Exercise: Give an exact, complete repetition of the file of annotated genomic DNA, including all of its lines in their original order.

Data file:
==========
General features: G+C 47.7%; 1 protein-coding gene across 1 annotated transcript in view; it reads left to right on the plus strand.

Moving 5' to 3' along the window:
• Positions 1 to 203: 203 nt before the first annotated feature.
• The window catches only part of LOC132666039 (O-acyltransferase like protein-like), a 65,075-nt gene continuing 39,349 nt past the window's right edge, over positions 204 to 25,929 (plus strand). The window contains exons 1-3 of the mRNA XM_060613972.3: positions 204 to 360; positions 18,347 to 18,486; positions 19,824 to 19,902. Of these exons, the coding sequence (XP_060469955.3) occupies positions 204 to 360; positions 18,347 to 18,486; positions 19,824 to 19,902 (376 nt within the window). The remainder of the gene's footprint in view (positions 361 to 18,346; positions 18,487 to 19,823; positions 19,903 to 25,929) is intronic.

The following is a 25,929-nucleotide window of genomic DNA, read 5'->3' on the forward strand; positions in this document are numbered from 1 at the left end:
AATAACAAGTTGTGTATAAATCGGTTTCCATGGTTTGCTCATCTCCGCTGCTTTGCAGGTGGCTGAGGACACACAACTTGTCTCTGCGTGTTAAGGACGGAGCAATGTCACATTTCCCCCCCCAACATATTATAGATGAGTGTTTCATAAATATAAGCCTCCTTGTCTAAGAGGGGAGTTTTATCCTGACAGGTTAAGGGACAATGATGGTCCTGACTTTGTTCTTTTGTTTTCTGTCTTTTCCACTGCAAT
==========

General features: G+C 47.7%; 1 protein-coding gene across 1 annotated transcript in view; it reads left to right on the plus strand.

Moving 5' to 3' along the window:
• Positions 1 to 203: 203 nt before the first annotated feature.
• The window catches only part of LOC132666039 (O-acyltransferase like protein-like), a 65,075-nt gene continuing 39,349 nt past the window's right edge, over positions 204 to 25,929 (plus strand). The window contains exons 1-3 of the mRNA XM_060613972.3: positions 204 to 360; positions 18,347 to 18,486; positions 19,824 to 19,902. Of these exons, the coding sequence (XP_060469955.3) occupies positions 204 to 360; positions 18,347 to 18,486; positions 19,824 to 19,902 (376 nt within the window). The remainder of the gene's footprint in view (positions 361 to 18,346; positions 18,487 to 19,823; positions 19,903 to 25,929) is intronic.

The following is a 25,929-nucleotide window of genomic DNA, read 5'->3' on the forward strand; positions in this document are numbered from 1 at the left end:
AATAACAAGTTGTGTATAAATCGGTTTCCATGGTTTGCTCATCTCCGCTGCTTTGCAGGTGGCTGAGGACACACAACTTGTCTCTGCGTGTTAAGGACGGAGCAATGTCACATTTCCCCCCCCAACATATTATAGATGAGTGTTTCATAAATATAAGCCTCCTTGTCTAAGAGGGGAGTTTTATCCTGACAGGTTAAGGGACAATGATGGTCCTGACTTTGTTCTTTTGTTTTCTGTCTTTTCCACTGCAAT